• Growing Clematis And Roses Together

    Clematis And Rose FlowersFrom Rhonda Fleming Hayes. A Master Gardener and contributing writer for Nature Hills Nursery.

    The rose is probably the most well-known, well-loved flower in the garden. Clematis is called “queen of the vines’. Such is the beauty of these two flowers; they can hold their own in any landscape. Combine them, and the effect is magical.

    I first saw this done while living in England. The British are masters when it comes to roses. Roses plants aren’t left to stand alone with their bare legs exposed. They are integrated in the herbaceous border or underplanted with perennials like lavender or lady’s mantle in formal beds. Their climbing roses often intermingle with twining clematis. Continue reading

  • Fernleaf Peony

    Fernleaf Peony FlowersA fernleaf peony is a flower that must be displayed front and center. The flower is a deep red double bloom that emerges early and lasts long. The foliage of a fernleaf peony is very frilly and looks like a fern. The blooms are large, but unlike taller growing peonies, the fern peony grows only about a foot high and has no problem of falling over under the weight of the bloom.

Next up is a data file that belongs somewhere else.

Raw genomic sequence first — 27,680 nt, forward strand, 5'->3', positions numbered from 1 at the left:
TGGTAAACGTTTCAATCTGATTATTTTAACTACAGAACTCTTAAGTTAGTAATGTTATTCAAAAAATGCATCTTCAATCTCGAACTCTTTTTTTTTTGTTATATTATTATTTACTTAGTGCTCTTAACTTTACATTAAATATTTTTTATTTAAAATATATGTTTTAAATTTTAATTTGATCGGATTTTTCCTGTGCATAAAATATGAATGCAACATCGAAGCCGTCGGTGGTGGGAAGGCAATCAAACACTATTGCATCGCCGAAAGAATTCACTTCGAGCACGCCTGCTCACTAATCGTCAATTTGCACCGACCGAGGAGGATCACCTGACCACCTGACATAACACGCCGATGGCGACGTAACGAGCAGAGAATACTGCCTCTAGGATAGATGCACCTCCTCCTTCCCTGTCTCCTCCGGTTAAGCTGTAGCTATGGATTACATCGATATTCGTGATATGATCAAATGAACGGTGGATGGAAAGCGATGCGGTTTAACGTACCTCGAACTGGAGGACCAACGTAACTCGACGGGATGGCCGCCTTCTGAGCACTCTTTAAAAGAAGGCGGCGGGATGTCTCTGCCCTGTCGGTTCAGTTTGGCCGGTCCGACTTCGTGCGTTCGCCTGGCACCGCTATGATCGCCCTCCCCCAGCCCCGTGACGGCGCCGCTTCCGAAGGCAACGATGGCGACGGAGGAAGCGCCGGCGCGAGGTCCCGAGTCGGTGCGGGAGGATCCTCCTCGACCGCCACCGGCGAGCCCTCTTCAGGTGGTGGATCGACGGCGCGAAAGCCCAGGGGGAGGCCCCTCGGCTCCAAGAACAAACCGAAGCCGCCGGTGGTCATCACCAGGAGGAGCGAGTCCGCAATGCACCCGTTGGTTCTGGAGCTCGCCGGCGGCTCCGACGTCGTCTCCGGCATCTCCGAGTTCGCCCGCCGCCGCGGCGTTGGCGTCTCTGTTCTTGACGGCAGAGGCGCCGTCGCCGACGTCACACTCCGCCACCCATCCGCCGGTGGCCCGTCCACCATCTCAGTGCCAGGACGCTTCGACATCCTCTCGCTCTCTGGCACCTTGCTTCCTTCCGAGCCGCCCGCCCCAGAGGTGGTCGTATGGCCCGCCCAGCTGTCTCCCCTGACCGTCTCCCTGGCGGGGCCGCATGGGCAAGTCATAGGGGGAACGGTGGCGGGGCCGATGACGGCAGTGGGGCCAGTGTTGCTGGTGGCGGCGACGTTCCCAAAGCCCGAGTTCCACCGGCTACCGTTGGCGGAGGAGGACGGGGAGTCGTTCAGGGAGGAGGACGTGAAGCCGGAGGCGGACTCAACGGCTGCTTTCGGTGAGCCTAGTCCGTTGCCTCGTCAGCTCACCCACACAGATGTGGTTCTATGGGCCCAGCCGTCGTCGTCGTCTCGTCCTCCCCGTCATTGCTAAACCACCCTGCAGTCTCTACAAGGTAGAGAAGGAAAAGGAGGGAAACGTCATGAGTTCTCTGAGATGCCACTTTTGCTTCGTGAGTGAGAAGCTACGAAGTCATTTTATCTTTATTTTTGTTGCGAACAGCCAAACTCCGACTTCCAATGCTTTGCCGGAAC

The fernleaf peony is very interesting to look at indeed. With foliage of a light green, the bright red blooms stand out strikingly. The green foliage shoots off of the sturdy stem in a way similar to the needles of a conifer tree. The new spring foliage has a reddish tint to it before turning a lovely green in the spring, followed by bronze and purple tints in the autumn. Continue reading